hat struck me about watching a YouTube video of Manal al-Sharif driving along in a Saudi city scene is how normal it looked: The modern Arab woman, wearing her hijab and black sunglasses, looking left before she makes a turn, checking her rear-view mirror, but mostly staring straight ahead as she chats with the woman in the passenger seat who is filming her.But this simple act is utterly un-normal in Saudi Arabia, where women are banned from driving – not because any law forbids it, but because custom and religious clerics say it's a no-no. With no public transport system, this makes getting to work, or getting the kids to school, or running errands more than a chore.

Ms. al-Sharif, who is a divorced mother and a computer-security consultant, was arrested May 22 after posting a video of herself driving. She was finally released 10 days later, but only after promising not to participate in the "Women2Drive" campaign. The campaign urges women to drive en masse in Saudi Arabia on June 17 to protest the entrenched driving ban.

The campaign is promoting itself through Facebook and Twitter, just as the organizers of the Arab Spring did. But will it galvanize support inside the conservative kingdom, which is the most restrictive Islamic government for women in the world? Women there cannot vote, have no property rights, and make up only 5 percent of the work force?

From behind her steering wheel, al-Sharif makes her case for the right to drive. Not all women can afford a hired driver, she says. And what about the morals of the drivers themselves? Hers got in an accident in the first week she hired him. "He used to harass me," she explained. "He'd adjust [the] rear-view mirror to see what I was wearing." This week, a Saudi businesswoman reported being raped at gunpoint by her chauffeur.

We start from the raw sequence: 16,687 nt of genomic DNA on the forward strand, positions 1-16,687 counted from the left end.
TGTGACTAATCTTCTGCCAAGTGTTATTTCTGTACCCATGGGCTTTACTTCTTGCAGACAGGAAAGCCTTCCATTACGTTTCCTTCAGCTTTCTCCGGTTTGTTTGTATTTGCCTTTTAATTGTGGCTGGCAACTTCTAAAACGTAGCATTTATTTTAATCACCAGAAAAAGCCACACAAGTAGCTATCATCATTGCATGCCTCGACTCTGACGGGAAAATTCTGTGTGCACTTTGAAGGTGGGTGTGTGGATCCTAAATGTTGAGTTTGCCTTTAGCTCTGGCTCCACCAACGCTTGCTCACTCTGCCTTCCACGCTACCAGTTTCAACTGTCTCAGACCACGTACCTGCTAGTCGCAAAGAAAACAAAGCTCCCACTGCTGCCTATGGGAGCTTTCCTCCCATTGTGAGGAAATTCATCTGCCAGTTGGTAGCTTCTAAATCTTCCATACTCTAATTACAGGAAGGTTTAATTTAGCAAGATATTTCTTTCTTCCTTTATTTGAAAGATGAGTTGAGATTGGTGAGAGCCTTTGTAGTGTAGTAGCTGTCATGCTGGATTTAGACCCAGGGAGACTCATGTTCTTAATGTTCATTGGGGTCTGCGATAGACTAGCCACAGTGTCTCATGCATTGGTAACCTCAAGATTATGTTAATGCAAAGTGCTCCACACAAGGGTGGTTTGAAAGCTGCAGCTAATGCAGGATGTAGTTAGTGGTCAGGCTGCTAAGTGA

In the video, al-Shariff and her passenger talk about other disadvantages to a driveless life: No taxis available at rush hour; drivers shared by so many women that a 10-minute trip to the office takes two hours; having to stand on the street to wave down a driver. "When I stand by the roadside, everybody, good and bad, will look at me. The good and the bad humiliate me because they don’t like the amount of money that I offer," says al-Sharif. But driving herself, she adds, "There is nobody getting in my way and nobody harassing me, because I am in my own car with the doors locked."

Women's rights advocates in Saudi Arabia have written an open letter to US Secretary of State Hillary Rodham Clinton asking her to publicly support a woman's right to drive, a campaign they describe as the most significant women's rights movement in Saudi Arabia in two decades. "Wikileaks" reveals that US diplomats have made this appeal in private, but to no avail. The group is making a similar appeal to the European Union's top foreign affairs official, Catherine Ashton.

That would be a welcome, supportive step, but perhaps not the "game changing moment" that the letter's authors hope. The June 17 protest is sure to attract stiff opposition inside the kingdom. A counter campaign calls on men to use the cords of their headdresses to whip the women protesters. Not only is there stiff religious opposition to the protest, but many men fear that if women drive, they will take away men's jobs.

What's needed on June 17 is the same as everywhere in the Arab uprising: A massive and ongoing protest. That is what gets the attention of rulers. And in this endeavor, women must bring their male friends and family members who support them.